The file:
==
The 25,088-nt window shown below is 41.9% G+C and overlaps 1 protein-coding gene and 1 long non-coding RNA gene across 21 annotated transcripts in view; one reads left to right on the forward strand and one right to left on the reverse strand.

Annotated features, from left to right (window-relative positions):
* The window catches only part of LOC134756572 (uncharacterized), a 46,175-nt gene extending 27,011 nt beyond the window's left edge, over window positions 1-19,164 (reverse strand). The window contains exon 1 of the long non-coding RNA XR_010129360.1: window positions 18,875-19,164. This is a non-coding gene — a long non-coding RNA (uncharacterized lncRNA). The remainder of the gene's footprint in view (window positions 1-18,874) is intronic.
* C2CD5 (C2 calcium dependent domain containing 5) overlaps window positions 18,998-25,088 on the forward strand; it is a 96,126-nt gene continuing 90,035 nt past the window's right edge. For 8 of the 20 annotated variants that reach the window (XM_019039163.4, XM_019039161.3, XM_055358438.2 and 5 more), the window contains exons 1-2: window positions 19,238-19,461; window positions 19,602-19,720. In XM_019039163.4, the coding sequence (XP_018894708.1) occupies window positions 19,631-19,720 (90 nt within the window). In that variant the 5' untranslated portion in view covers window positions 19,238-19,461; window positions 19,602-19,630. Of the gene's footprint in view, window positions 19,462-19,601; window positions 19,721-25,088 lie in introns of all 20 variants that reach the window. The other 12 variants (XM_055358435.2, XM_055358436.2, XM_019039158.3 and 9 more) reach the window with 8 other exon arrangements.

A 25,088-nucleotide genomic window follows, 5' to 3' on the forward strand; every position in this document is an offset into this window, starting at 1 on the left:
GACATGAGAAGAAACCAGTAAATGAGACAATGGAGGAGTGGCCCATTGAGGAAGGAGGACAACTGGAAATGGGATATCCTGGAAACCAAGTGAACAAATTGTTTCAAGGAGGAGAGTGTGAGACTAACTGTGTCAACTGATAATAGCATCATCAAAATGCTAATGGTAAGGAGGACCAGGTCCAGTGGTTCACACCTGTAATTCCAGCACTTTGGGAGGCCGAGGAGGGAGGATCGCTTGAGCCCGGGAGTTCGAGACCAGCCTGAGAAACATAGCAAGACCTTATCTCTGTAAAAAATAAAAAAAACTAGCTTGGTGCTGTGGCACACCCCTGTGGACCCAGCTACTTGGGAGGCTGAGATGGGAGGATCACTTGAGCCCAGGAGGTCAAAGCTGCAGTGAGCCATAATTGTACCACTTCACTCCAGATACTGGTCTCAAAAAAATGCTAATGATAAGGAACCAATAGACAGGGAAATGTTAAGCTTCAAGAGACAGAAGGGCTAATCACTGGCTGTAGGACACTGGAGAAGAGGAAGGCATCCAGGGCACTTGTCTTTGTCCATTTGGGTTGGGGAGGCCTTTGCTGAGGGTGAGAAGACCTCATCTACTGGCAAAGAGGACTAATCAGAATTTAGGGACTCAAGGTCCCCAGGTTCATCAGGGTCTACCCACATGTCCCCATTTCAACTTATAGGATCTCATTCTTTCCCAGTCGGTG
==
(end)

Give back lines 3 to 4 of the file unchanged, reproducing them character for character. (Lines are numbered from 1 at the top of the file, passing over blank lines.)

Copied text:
* The window catches only part of LOC134756572 (uncharacterized), a 46,175-nt gene extending 27,011 nt beyond the window's left edge, over window positions 1-19,164 (reverse strand). The window contains exon 1 of the long non-coding RNA XR_010129360.1: window positions 18,875-19,164. This is a non-coding gene — a long non-coding RNA (uncharacterized lncRNA). The remainder of the gene's footprint in view (window positions 1-18,874) is intronic.
* C2CD5 (C2 calcium dependent domain containing 5) overlaps window positions 18,998-25,088 on the forward strand; it is a 96,126-nt gene continuing 90,035 nt past the window's right edge. For 8 of the 20 annotated variants that reach the window (XM_019039163.4, XM_019039161.3, XM_055358438.2 and 5 more), the window contains exons 1-2: window positions 19,238-19,461; window positions 19,602-19,720. In XM_019039163.4, the coding sequence (XP_018894708.1) occupies window positions 19,631-19,720 (90 nt within the window). In that variant the 5' untranslated portion in view covers window positions 19,238-19,461; window positions 19,602-19,630. Of the gene's footprint in view, window positions 19,462-19,601; window positions 19,721-25,088 lie in introns of all 20 variants that reach the window. The other 12 variants (XM_055358435.2, XM_055358436.2, XM_019039158.3 and 9 more) reach the window with 8 other exon arrangements.